A rolling interview with Christian Wolmar, journalist, cyclist and Britain’s leading transport commentator. We ride from Tufnell Park to St Pancras and encounter a flood, demon drivers and Camden Council’s contraflow cycle track. Christian explains where it went wrong with London transport and what’s needed to get things back on track. He also offers his take on choice facing Londoners at the upcoming Mayoral election.

How to get more women riding bikes

Image courtesy of the Breeze Network

To mark International Women’s Day, a discussion of women in cycling, from bygone days of the Rational Dress Society of the late Victorian era to Britain’s twenty-first century successes in competition on the track and on the road. With all the progress that’s been made, we ask why women are still three times less likely to ride bikes than men. Jen Kerrison and Jack Thurston are joined by Ann Kenrick, a trustee of the London Cycling Campaign and Natalie Justice of the Breeze Network at British Cycling.

The Cycling to Suffrage exhibition at the Women’s Library in London opens on 21st March.

On Two Wheels in France

Photo credit: Jack Thurston

As governments around the world seek to improve conditions for cyclists, we take a look at France, a country synonymous with cycle sport but that has a lot of catching up to do when it comes to everyday cycling. From Paris, Kieron Yates reports about cycling in the French capital and the new measures the national government is introducing to improve conditions for people on bicycles. And Gregory Bossuyt tells of leaving Paris behind him and taking to his bicycle in search of a new life in a new town.

For more information on the Big Ride on 28 April, head over to the London Cycling Campaign. And if you fancy joining other friends of The Bike Show for the Oyster Run on 14 April, there are more details over here.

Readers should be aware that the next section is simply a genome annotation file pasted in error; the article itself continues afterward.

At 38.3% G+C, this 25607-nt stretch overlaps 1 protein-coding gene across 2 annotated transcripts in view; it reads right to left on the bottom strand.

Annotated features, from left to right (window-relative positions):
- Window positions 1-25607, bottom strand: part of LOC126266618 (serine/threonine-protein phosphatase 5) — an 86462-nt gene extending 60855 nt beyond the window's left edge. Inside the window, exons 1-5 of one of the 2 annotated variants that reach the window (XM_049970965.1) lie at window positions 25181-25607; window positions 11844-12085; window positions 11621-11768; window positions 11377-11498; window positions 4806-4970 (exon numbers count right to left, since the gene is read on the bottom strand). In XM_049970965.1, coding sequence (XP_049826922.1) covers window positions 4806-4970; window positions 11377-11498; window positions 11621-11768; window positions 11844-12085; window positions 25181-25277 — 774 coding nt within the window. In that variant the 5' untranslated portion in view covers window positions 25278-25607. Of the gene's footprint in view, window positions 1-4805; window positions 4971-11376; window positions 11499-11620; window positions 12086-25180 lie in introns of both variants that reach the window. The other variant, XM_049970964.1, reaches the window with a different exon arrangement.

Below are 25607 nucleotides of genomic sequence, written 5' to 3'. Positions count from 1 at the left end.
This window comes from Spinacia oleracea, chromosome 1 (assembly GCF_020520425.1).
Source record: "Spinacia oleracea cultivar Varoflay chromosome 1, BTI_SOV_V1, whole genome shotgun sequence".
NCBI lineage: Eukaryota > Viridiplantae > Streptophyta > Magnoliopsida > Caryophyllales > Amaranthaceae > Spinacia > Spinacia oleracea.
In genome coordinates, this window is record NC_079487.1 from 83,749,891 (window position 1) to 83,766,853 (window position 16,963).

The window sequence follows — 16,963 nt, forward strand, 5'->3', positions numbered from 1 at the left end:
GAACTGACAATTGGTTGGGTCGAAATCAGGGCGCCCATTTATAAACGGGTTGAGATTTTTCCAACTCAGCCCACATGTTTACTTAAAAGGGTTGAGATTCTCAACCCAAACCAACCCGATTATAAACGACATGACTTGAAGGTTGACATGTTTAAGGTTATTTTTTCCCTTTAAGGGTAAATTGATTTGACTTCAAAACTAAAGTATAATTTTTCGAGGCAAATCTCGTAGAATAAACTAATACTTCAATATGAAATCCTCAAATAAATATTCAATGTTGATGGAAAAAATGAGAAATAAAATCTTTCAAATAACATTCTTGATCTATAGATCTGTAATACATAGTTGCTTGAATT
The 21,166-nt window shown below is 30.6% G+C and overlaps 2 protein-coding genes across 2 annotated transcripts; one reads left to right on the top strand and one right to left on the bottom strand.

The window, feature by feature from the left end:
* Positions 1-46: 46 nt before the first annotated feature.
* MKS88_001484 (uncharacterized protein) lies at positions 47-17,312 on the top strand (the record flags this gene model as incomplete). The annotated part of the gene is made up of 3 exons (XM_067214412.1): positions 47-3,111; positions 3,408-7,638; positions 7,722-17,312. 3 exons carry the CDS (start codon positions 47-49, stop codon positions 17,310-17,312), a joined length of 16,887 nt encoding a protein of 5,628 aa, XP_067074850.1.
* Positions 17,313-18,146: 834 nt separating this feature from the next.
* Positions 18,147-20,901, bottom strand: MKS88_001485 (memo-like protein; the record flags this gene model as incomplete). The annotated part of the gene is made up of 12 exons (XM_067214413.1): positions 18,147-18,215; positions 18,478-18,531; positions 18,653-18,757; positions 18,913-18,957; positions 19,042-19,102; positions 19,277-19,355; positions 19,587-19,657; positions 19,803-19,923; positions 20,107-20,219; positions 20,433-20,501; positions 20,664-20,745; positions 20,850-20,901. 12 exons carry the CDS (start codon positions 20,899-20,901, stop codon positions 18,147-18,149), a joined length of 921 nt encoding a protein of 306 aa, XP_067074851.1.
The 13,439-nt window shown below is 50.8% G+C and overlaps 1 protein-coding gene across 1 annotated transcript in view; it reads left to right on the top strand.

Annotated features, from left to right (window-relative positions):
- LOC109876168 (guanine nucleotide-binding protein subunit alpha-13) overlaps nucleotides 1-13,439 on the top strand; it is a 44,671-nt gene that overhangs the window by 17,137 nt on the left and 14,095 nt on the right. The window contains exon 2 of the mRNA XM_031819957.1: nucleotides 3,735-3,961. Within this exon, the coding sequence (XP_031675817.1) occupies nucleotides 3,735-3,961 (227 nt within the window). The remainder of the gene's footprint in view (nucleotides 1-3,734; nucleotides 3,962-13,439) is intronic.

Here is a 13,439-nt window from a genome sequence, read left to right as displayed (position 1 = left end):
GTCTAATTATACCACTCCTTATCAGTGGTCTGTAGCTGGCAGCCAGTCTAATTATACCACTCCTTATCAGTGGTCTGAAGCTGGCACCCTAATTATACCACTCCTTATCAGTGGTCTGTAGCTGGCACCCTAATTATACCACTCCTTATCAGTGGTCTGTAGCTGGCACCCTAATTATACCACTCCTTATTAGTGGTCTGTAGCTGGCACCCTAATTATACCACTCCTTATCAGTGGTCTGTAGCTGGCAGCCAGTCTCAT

Friends Ride: The Oyster Run – 14 April 2012

alt=”East Mersea beach Essex” width=”500″ height=”374″ />

The next Friends of The Bike Show ride will be on 14 April 2012 – an “Oyster Run” to Mersea Island.

Morning trains from Liverpool Street take just over half an hour to get to Chelmsford. From there we’ll ride on quiet back lanes through rural Essex to Mersea Island. A lunch of oysters and other shellfish at The Company Shed (bring own bread and wine, and possibly an oyster knife if we go for a picnic option because it’s busy inside). Suitably refreshed, it’s just a short ride across the island to the Mersea Stone where the brave might take a dip in the salt sea before heading back up the River Colne to Colchester and a return train to London.

The ride will be at a leisurely pace and in the region of 45-50 miles.

With Group Save tickets or Network Railcards the train journey will cost about £13-15 per person for the round-trip.

Photo credit: Andreas-photography

If you’re coming, let us know by filling in the form below.